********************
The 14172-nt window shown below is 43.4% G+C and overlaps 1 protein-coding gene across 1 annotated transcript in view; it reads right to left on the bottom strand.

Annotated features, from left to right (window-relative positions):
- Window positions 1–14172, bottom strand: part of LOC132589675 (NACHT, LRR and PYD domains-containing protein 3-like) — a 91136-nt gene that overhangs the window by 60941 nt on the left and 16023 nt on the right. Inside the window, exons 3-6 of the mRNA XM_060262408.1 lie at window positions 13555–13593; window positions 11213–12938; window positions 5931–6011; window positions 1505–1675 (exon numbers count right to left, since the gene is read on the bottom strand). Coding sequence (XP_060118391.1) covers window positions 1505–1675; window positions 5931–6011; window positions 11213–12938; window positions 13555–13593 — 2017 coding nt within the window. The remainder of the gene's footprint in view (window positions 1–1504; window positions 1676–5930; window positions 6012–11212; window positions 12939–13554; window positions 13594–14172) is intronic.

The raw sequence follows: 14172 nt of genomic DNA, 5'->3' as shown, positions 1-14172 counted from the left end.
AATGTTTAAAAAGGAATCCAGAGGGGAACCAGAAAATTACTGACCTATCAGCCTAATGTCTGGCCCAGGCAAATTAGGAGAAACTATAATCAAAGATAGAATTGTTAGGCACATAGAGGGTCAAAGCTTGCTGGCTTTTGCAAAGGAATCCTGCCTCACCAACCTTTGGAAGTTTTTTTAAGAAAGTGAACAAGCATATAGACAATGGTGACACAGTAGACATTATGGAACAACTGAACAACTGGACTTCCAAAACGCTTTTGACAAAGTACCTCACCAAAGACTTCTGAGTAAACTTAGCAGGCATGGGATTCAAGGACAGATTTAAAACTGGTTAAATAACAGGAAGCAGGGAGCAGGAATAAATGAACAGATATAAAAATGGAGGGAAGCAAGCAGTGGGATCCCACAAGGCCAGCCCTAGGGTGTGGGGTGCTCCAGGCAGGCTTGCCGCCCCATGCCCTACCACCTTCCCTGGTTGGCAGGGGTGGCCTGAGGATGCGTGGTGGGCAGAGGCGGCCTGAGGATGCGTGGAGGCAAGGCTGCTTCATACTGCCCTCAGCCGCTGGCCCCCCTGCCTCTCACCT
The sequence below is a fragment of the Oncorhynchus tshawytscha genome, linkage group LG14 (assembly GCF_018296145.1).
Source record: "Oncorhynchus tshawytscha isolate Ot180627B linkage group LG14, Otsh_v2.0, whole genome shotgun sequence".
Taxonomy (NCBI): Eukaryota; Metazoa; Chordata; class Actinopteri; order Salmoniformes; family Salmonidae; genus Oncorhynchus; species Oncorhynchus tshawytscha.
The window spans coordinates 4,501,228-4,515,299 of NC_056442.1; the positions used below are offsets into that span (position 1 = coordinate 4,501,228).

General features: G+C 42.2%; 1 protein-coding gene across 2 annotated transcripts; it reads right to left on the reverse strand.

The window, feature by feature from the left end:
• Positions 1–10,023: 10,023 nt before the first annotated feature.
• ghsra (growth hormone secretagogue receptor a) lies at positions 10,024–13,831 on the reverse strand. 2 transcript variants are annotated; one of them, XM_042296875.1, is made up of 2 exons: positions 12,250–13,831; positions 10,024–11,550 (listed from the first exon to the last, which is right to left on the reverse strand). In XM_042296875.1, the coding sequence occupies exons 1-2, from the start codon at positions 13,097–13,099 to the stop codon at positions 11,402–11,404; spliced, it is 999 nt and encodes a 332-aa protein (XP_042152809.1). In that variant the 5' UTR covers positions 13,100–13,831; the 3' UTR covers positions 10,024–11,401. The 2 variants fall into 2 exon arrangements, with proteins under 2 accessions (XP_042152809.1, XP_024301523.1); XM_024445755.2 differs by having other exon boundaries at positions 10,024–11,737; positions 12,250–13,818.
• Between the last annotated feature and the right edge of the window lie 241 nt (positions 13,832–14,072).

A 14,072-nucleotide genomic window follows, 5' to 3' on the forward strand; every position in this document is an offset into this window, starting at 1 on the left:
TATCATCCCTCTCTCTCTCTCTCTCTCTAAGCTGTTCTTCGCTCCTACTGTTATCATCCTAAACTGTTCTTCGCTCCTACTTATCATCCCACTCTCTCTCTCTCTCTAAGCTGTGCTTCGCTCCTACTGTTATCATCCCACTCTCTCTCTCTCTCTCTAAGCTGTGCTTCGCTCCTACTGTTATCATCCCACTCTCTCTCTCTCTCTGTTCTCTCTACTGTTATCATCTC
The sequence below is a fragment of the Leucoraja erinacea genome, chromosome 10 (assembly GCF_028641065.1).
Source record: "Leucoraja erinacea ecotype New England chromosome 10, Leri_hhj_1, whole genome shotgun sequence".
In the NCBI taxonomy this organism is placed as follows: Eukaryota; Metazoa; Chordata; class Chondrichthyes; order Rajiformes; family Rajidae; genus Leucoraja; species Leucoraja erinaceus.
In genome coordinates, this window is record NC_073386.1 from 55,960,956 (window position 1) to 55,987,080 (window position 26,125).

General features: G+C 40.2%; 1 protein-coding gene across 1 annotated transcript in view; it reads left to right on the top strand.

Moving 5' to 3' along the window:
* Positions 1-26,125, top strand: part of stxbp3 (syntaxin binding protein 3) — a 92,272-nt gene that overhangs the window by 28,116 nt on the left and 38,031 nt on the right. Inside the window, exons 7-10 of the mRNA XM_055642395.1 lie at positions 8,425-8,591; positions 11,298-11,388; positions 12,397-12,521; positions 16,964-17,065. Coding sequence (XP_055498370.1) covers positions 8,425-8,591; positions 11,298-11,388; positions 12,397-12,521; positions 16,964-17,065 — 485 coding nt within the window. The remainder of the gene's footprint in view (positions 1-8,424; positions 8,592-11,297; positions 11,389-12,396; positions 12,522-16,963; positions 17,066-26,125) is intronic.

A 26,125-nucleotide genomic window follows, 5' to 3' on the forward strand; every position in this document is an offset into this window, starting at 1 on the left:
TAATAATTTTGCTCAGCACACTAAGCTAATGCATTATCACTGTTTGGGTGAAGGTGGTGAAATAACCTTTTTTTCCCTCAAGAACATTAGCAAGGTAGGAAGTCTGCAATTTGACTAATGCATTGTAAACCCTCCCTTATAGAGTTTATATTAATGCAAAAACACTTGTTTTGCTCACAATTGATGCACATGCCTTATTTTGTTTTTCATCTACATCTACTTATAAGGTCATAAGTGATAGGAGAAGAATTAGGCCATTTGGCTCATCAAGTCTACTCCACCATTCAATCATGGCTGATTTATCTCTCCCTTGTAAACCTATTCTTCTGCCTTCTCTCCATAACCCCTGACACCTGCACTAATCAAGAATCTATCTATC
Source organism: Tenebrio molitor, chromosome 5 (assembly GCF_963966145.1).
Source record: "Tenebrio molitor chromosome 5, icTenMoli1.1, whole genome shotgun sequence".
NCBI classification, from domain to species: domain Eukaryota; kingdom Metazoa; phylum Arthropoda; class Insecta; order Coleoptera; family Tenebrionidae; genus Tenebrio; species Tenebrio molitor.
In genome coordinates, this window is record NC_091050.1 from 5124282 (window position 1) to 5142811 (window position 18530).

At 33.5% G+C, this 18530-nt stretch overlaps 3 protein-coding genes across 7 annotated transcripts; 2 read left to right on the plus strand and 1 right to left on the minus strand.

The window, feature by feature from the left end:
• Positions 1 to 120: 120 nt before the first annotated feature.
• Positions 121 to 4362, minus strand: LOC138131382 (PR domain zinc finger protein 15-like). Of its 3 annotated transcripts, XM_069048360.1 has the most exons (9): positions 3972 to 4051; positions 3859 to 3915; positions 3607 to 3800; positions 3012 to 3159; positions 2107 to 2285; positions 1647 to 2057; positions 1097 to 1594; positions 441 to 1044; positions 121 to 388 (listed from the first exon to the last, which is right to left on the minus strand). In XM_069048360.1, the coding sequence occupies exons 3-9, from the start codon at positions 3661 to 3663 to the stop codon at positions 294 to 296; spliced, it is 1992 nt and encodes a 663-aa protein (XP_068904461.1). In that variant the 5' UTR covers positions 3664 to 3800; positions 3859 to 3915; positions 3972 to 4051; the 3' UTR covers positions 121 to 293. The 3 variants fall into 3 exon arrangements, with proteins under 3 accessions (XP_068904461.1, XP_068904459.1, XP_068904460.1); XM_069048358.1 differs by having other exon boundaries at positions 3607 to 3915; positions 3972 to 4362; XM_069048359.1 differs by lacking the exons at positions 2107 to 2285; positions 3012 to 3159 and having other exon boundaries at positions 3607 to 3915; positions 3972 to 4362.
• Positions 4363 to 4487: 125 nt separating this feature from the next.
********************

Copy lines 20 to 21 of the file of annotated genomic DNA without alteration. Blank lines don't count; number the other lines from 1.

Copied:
In genome coordinates, this window is record NC_073386.1 from 55,960,956 (window position 1) to 55,987,080 (window position 26,125).

General features: G+C 40.2%; 1 protein-coding gene across 1 annotated transcript in view; it reads left to right on the top strand.